By Jake Rossen
By Jesse Marx
By Michelle LeBow
By Alleen Brown
By Maggie LaMaack
By CP Staff
By Jesse Marx
Twelve Ounce Prophet
Graffiti being the most persecuted (and prosecuted) arm of the hip-hop trinity, its enthusiasts must get by on raw, eye-catching media savvy. Twelve Ounce Prophet may not be the most scholarly of visual-art zines being quietly scuttled about the globe, but it looks damn good--better, certainly, than most civic leaders would care to admit.
Published not-quite-quarterly out of Miami, Prophet has evolved into a glossy, full-color mini-journal whose superior standard nearly betrays its ardently underground ethos. The latest issue--number five, to wit--offers a stunning mélange of flicks (read: photographs of individual graffiti works) sent in from over a dozen countries on four continents. Laid out like a cryptic urban comic book, complete with fold-out poster, its images are expertly cropped and treated to a benevolent color-enhancement: a surrealist rhinoceros cutting it up on turntables (Sweden); an impressionist name-check (Chile); a cartoon superheroine (Tokyo); and a tribute to Godzilla (the Bronx). Soaking up these damp pages, it's easy to forget that what you're looking at are walls, trains, structures, cities.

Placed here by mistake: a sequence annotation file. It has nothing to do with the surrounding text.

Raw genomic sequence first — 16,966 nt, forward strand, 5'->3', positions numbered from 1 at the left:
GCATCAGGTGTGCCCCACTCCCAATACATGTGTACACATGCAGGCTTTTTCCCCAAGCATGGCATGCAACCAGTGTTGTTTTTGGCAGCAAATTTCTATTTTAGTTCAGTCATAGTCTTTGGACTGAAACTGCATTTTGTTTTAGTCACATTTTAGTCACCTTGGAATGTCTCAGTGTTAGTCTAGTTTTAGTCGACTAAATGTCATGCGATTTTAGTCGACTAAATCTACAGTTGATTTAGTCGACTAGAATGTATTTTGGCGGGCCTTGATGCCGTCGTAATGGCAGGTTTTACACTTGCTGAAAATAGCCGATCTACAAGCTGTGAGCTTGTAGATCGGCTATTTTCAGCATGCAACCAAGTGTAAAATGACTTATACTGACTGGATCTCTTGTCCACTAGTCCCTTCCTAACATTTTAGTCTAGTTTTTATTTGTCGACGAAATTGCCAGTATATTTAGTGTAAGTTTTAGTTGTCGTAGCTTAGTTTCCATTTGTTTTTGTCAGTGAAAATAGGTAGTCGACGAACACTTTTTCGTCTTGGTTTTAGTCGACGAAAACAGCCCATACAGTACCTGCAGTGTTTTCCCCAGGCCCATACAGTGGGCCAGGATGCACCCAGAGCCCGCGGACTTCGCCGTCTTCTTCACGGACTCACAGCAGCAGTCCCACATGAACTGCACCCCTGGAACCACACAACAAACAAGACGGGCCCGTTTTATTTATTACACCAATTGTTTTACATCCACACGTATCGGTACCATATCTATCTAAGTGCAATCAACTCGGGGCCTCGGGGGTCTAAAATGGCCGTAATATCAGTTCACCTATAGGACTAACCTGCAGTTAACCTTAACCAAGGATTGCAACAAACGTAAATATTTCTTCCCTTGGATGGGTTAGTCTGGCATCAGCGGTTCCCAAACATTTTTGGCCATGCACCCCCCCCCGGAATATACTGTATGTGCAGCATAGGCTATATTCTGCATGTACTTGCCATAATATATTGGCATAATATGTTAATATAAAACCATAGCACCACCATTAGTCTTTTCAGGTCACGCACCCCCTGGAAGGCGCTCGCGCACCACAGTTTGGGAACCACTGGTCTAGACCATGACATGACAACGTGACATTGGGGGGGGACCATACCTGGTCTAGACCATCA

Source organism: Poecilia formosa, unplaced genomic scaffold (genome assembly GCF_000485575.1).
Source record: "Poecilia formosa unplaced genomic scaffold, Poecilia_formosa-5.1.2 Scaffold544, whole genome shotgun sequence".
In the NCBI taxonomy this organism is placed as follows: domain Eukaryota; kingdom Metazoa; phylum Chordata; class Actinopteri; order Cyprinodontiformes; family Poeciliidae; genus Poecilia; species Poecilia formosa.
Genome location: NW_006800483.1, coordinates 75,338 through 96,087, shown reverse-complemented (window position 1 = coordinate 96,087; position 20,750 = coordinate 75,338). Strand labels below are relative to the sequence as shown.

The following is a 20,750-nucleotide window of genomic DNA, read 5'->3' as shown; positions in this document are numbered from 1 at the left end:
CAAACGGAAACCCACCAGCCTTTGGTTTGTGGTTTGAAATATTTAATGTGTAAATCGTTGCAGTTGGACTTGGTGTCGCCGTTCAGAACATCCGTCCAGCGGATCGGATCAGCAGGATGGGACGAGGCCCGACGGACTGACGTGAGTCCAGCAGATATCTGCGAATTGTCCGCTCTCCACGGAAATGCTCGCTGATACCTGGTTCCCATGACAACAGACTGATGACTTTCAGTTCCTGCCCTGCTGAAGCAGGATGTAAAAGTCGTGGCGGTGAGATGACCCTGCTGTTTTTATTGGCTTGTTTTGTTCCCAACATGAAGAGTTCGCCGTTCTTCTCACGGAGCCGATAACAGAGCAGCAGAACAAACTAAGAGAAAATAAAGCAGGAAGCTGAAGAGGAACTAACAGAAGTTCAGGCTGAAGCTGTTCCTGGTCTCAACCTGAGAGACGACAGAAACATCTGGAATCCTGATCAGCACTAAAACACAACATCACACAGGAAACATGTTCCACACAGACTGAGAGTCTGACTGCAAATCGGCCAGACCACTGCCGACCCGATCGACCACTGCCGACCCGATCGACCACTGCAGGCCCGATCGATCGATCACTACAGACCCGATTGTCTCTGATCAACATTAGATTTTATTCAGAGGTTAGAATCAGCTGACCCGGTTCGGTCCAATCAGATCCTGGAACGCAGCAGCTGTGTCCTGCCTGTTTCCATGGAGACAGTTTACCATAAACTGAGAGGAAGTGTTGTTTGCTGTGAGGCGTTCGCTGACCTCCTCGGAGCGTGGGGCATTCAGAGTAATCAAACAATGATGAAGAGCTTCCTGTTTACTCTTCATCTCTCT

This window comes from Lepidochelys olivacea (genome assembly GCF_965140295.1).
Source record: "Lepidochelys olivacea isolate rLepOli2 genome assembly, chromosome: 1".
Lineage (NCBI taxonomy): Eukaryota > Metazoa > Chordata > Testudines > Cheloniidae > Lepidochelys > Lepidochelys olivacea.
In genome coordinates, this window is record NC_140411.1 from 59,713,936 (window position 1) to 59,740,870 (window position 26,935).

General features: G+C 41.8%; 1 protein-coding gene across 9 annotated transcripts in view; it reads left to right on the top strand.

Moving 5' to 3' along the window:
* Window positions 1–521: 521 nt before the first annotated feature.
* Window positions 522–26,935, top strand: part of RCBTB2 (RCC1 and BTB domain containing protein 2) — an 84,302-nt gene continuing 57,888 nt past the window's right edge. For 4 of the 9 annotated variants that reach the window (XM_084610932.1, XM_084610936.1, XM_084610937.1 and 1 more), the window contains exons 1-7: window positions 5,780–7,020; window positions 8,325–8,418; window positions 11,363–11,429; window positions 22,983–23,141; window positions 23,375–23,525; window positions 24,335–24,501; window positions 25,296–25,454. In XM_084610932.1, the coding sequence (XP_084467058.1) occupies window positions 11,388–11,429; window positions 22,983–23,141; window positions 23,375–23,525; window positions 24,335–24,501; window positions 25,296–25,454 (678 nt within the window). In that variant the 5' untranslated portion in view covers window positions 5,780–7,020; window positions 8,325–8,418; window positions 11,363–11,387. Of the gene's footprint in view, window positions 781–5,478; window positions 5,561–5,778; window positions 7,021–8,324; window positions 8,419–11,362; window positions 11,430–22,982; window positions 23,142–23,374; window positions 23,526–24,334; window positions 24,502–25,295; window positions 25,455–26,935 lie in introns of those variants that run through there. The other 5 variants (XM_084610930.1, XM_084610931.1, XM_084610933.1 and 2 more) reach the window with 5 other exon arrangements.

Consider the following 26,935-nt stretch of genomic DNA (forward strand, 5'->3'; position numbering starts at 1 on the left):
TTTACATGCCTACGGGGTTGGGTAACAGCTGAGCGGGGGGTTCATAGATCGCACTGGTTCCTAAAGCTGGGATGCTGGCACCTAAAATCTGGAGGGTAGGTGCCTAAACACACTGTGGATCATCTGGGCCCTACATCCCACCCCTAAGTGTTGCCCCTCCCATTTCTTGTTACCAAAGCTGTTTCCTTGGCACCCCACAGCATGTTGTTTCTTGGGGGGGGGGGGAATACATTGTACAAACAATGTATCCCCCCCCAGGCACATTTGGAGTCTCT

As for text, less is more. The fifth issue features a labored-yet-heartfelt essay chronicling a night in the life of a train-tagger; previous issues contain articles about graff on the Internet and interviews with such pertinent artists as Wizart, Twist, and the vice president of Krylon. Prophet also functions as a gateway into the working graff community: Everything from educational videos to custom spray-can tips can be obtained via mail order--a real hook for writers (read: graffiti artists) in states or nations where such stuff is considered contraband.
To the average cop, this is brain candy for vandals. For the hip-hop nation, it's closer to Newsweek. P.O. Box 160601, Miami, FL 33116-0601.